For those who were in need for some hip-hop and dance music, the Insider.In Other Stage was the place to be. Mumbai-based reggae/hip-hoppers Bombay Bassment brought the house down with their high-energy showmanship and tight set. MC/rapper Bob Omulo was at his frontman best; jumping up and down the stage, interacting with the crowd as well as giving his bandmates shoutouts in between songs. More cerebral dance music, however, played out with live sets from producers such as Sid Vashi and Kumail at the Breezer Vivid stage

While Chennai rockers Skrat kept the crowd on their toes (one way to do that, frontman Sriram T.T. has learned, is to keep repeating “Jump! Jump! Jump!”), The Ram Sampath Experience was a hard-hitting mixed bag that kept audiences guessing – picking from his Coke Studio compositions to a hard rock “Ai Giri Nandini” and a surprise cover of Linkin Park’s “One Step Closer” as a tribute to late singer Chester Bennington.

Steve Vai serenaded Pune with a sublime repeat of his set at the Meghalaya edition, pulling up audio-visual collaborations with fellow virtuoso guitarists such as Joe Satriani, John Petrucci and Brian May. But the one that won over the audience was his real-world onstage jam with one of the country’s best-known bassists, Mohini Dey. And when he brought out “For the Love of God,” diehards couldn’t help but sing out loud the melodies, as annoying as this was for some of us who just wanted to hear a guitar.

Day three

The Bacardi NH7 Weekender hip-hop collective at the Breezer Vivid Stage. Photo: Prashin Jagger

A mix of slow and energetic acts took to the stage on the final day, but it felt like a tug of war for attention and attendance between hip-hop acts such as Prabh Deep, Mumbai’s NH7 Hip-Hop Collective (featuring Bombay Bassment’s Bob Omulo, rap group Swadesi, rapper Enkore and more), Divine (with an expected appearance from Raja Kumari and a more surprising one by Scribe’s Krishnamoorthy) at the Breezer Vivid stage and rock and fusion acts on other stages. While Prabh Deep busted out tunes from his recently released album Class-Sikh to fewer than expected, artists such as Rajasthani folk veteran Mame Khan ran way over his time to have his sound cut off. It was an odd sight to see people clapping along to Khan even as New Delhi band The Ska Vengers had amped up proceedings on the Insider.in Other Stage. With the Dewarists stage running late by about 20 minutes, this made for even more overlapping sets.

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Topping our highlights were veteran American punk rock drummer Marky Ramone (from the Ramones) sprinting through punk tracks one after the other, opening strongest with “Blitzkrieg Bop” but also including sped-up punk versions of Motorhead’s “R.A.M.O.N.E.S,” Louis Armstrong’s “What A Wonderful World” and The Trashmen’s “Surfin’ Bird.” It was a total antithesis to the slowburn, star-gazing sad rock of Cigarettes After Sex, who were one of the big draws of the festival. Songs like “Sunsetz,” “Nothing’s Gonna Hurt You Baby” and “Affection” were as much make-out music as it was a tearjerker for the front rows. Like Dillinger, it may not be music you can ‘get’, but it’s certainly drawing a crowd of diehards.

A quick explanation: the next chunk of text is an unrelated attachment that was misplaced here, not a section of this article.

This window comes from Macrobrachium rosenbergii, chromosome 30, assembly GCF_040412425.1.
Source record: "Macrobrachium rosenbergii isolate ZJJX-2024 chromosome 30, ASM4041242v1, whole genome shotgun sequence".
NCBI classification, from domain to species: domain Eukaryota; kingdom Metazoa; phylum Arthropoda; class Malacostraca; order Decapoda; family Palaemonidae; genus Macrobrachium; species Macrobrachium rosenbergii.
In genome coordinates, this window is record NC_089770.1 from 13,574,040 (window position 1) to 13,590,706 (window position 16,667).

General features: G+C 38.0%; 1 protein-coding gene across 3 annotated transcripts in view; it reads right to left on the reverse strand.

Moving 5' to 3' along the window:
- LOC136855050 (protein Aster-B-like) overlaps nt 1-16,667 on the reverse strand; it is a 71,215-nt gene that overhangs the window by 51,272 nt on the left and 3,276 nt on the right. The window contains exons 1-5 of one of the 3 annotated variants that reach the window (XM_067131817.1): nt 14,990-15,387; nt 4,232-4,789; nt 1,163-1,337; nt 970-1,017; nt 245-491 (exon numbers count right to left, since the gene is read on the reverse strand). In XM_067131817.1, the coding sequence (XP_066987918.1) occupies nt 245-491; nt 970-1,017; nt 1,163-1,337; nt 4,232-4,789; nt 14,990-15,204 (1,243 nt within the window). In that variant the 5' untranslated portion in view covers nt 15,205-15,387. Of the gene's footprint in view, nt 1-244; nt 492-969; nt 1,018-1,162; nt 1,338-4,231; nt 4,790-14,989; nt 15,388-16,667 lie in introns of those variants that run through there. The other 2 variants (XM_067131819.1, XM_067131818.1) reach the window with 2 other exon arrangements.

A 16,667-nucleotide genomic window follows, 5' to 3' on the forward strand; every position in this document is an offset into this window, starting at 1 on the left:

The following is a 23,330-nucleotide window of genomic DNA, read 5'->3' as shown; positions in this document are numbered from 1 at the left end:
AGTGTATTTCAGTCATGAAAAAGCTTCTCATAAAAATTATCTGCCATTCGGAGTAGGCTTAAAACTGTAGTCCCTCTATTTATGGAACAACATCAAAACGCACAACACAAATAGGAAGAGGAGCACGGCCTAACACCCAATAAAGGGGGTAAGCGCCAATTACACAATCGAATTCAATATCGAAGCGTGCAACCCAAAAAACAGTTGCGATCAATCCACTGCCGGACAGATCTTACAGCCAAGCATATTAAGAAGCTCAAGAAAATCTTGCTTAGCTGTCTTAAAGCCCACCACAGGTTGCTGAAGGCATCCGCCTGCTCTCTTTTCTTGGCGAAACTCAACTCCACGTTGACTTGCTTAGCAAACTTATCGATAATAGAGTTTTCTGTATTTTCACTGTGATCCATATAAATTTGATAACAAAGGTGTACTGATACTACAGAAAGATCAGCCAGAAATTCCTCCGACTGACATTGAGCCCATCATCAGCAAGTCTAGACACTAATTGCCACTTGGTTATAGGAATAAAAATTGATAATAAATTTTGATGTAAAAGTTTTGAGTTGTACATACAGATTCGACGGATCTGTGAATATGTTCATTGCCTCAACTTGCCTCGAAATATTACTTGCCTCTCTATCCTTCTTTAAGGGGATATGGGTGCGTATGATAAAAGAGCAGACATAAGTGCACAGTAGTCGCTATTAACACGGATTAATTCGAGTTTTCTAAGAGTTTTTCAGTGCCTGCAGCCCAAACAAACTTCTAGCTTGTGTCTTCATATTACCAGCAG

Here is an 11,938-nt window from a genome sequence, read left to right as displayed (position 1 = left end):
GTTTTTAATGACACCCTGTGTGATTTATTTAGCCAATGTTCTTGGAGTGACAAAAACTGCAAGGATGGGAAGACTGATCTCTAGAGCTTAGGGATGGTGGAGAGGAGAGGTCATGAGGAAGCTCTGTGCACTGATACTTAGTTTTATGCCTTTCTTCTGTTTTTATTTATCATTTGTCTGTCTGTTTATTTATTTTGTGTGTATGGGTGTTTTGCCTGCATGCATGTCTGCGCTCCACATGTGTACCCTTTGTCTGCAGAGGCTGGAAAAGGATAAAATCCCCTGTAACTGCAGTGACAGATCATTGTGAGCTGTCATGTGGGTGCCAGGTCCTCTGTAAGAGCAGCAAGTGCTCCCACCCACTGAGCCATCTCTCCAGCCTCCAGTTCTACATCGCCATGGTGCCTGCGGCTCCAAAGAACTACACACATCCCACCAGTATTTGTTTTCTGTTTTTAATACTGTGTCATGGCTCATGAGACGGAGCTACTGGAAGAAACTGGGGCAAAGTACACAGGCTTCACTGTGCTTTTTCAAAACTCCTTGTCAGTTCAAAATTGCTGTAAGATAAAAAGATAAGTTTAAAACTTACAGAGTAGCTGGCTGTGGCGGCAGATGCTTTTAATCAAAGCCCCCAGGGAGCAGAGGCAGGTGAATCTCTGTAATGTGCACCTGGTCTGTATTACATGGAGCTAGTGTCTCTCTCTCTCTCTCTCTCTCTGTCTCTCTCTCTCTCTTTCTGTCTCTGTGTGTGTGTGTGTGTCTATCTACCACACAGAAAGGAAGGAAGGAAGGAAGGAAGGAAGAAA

Happy festival attendees at Bacardi NH7 Weekender. Photo: Prashin Jagger

Considering comedy is all-time high in India currently, most of the standup sets at the Breezer Vivid stage drew huge crowds, especially the ones featuring big names. It’s intriguing how the recent comedy boom has turned many performers into ‘stars’ in a way indie music never witnessed for its homegrown heroes. And while comedy does enjoy a wider appeal than indie music, the latter can learn a thing or two from the former in brand positioning and packaging. It was both amusing and heartening to see a serpentine queue of enthusiastic fans waiting patiently outside an enclosed stall for a meet-and-greet with the popular comic Biswa Kalyan Rath. We wonder how a similar activity with a big-name indie musician would go!

Another highlight at the festival was the buzzing boxout.fm activation with its own mini stage where would intermittently grow into a thick party. We caught DJ Uri’s groovy set which saw a bunch of musicians who’d finished playing their sets for the day shaking a leg.

Over at the Dewarists stage, Bollywood director and music composer Vishal Bhardwaj made his way (somewhat nervously at first) through his set of career-spanning songs. Although the dense crowd relished the nostalgia served by Bhardwaj with “Paani Re Paani Re,” and “Jungle Jungle Baat Chali Hai,” the composer should have brought on stage other vocalists to do justice to songs such as the Satya dance anthem “Sapne Mein Milti Hai.”  Thankfully, as anticipated, wife and renowned vocalist Rekha Bhardwaj made an appearance and enthralled everyone with the crackling “Beedi.”

Preceding him, however, was one of the most powerful sets of the festival, from Indian-American drummer and singer Kiran Gandhi. She roped in Mumbai’s DJ Paper Queen, Chennai singer MADM and six-year-old b-girl Sonali from Dharavi’s Slumgods crew in what was an emphatic show of female power. While the drummer got emotional during her set, her confidence behind the mic and drumkit made for a spirited delivery of her message, “the future is female.”

A comeback set from Mumbai electro-rockers Pentagram was louder than any other artist at the festival. Photo: Prashin Jagger

With all that out of the way, all that was left was Indian rock’s fanboy moment – a comeback set from Pentagram which was louder than the loudest band out there, with just four members. With the bass turned up to 11 (probably), the band ran through songs mostly off Bloodywood, indulging fans only with the truly popular early hits, opening with “Drive” and closing with “Voice” and their jumpiest song off Bloodywood, “Tomorrow’s Decided,” all while frontman Vishal Dadlani deflected issues with onstage sound and his self-admitted nervousness. Back at the Breezer Vivid stage, Mumbai rapper Divine and his Gully Gang played to a packed house.

While most people grimace at a lineup that still features several repetitions, they stay for the new discoveries, of which there are always plenty at Weekender. We can tell many went home with memories of those.

Inputs from David Britto and Nirmika Singh